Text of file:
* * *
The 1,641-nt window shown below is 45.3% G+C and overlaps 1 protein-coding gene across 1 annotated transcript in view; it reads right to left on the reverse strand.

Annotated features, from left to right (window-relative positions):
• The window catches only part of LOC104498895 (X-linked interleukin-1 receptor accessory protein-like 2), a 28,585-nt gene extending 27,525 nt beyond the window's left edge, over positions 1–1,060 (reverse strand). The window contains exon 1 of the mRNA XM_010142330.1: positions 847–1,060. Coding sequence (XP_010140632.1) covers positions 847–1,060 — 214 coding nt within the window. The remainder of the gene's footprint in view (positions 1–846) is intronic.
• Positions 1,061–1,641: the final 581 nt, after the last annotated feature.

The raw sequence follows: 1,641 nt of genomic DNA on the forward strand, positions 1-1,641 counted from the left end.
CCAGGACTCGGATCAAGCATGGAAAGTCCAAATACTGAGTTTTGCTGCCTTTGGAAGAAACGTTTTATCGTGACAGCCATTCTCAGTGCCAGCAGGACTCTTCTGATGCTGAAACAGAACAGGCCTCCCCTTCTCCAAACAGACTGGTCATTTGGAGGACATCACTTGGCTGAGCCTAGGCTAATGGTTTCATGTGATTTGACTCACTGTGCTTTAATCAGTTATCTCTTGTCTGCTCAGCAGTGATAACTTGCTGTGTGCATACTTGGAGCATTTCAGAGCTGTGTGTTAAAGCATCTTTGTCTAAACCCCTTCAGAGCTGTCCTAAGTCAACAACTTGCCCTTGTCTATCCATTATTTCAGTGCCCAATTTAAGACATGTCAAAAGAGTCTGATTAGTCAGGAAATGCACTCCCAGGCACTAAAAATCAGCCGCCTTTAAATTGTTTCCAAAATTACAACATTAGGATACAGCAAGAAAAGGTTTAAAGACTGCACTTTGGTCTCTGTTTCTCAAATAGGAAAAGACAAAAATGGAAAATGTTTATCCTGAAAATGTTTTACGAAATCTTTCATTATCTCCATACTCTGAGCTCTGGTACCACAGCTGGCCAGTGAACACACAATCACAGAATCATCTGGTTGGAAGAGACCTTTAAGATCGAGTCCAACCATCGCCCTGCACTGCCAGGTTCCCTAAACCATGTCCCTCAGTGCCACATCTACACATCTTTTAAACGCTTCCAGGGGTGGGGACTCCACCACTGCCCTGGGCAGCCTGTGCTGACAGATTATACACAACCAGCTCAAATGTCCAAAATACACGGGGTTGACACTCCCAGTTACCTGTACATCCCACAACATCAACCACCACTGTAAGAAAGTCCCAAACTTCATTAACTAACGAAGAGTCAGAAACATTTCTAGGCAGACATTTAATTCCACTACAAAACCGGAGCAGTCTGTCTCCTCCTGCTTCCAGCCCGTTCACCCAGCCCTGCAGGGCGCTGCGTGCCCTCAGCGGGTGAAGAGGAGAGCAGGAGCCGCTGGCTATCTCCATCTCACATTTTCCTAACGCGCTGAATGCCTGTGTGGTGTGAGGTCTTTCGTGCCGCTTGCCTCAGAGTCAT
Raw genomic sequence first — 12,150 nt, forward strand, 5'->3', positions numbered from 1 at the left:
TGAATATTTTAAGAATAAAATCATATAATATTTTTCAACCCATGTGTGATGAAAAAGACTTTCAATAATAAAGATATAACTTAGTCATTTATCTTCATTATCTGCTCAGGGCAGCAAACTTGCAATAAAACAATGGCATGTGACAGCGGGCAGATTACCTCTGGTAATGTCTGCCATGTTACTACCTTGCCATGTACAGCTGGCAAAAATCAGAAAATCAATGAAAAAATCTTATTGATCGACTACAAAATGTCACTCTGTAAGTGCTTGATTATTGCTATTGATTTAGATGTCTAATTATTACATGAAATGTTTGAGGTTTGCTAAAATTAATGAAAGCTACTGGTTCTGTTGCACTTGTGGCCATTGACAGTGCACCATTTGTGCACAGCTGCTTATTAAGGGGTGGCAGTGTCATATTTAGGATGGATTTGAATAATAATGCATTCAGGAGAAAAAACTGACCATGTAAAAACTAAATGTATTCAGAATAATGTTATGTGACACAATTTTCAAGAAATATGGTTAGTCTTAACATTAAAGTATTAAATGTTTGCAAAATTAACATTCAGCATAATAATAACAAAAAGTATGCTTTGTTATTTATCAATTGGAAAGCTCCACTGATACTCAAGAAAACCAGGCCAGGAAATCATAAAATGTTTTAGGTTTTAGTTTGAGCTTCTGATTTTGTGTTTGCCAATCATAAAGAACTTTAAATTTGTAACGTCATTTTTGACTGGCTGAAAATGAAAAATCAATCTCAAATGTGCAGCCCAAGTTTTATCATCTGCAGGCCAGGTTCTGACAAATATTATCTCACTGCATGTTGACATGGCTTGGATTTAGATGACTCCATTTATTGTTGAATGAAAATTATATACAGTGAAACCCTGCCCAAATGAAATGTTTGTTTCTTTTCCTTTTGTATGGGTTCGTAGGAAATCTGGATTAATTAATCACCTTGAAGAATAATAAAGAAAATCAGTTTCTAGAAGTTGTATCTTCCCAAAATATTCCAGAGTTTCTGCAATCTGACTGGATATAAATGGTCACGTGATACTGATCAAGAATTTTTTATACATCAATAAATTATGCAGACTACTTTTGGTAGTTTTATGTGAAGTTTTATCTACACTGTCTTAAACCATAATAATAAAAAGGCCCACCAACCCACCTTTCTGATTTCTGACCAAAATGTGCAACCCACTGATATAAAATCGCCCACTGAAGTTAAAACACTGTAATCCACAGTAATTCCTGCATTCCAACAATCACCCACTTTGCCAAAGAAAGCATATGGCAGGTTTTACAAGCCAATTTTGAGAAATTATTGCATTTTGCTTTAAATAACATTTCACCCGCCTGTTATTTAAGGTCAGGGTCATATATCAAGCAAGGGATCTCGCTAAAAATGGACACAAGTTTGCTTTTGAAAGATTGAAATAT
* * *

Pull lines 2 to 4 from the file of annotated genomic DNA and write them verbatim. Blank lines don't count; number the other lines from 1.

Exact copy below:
Annotated features, from left to right (window-relative positions):
• The window catches only part of LOC104498895 (X-linked interleukin-1 receptor accessory protein-like 2), a 28,585-nt gene extending 27,525 nt beyond the window's left edge, over positions 1–1,060 (reverse strand). The window contains exon 1 of the mRNA XM_010142330.1: positions 847–1,060. Coding sequence (XP_010140632.1) covers positions 847–1,060 — 214 coding nt within the window. The remainder of the gene's footprint in view (positions 1–846) is intronic.
• Positions 1,061–1,641: the final 581 nt, after the last annotated feature.